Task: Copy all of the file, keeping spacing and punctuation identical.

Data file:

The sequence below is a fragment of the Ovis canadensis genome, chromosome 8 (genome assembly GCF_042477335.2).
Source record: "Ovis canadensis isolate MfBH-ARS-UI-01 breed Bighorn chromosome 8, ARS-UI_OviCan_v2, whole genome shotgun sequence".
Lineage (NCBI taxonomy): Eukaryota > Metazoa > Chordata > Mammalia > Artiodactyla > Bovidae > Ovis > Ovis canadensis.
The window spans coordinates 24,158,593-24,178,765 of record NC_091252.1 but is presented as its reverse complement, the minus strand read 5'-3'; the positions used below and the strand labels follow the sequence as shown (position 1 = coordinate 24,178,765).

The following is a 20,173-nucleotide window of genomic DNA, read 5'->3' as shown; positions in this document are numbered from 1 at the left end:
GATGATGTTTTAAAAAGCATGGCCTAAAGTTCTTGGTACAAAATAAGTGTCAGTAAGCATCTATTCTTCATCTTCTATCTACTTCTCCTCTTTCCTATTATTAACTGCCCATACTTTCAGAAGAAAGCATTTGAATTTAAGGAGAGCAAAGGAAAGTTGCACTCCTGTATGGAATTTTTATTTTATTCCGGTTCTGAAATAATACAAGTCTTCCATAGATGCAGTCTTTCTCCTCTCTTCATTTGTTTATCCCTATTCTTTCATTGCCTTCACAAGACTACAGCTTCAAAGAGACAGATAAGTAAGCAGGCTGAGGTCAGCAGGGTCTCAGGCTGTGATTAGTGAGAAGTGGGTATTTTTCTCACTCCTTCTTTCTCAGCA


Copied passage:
The sequence below is a fragment of the Ovis canadensis genome, chromosome 8 (genome assembly GCF_042477335.2).
Source record: "Ovis canadensis isolate MfBH-ARS-UI-01 breed Bighorn chromosome 8, ARS-UI_OviCan_v2, whole genome shotgun sequence".
Lineage (NCBI taxonomy): Eukaryota > Metazoa > Chordata > Mammalia > Artiodactyla > Bovidae > Ovis > Ovis canadensis.
The window spans coordinates 24,158,593-24,178,765 of record NC_091252.1 but is presented as its reverse complement, the minus strand read 5'-3'; the positions used below and the strand labels follow the sequence as shown (position 1 = coordinate 24,178,765).

The following is a 20,173-nucleotide window of genomic DNA, read 5'->3' as shown; positions in this document are numbered from 1 at the left end:
GATGATGTTTTAAAAAGCATGGCCTAAAGTTCTTGGTACAAAATAAGTGTCAGTAAGCATCTATTCTTCATCTTCTATCTACTTCTCCTCTTTCCTATTATTAACTGCCCATACTTTCAGAAGAAAGCATTTGAATTTAAGGAGAGCAAAGGAAAGTTGCACTCCTGTATGGAATTTTTATTTTATTCCGGTTCTGAAATAATACAAGTCTTCCATAGATGCAGTCTTTCTCCTCTCTTCATTTGTTTATCCCTATTCTTTCATTGCCTTCACAAGACTACAGCTTCAAAGAGACAGATAAGTAAGCAGGCTGAGGTCAGCAGGGTCTCAGGCTGTGATTAGTGAGAAGTGGGTATTTTTCTCACTCCTTCTTTCTCAGCA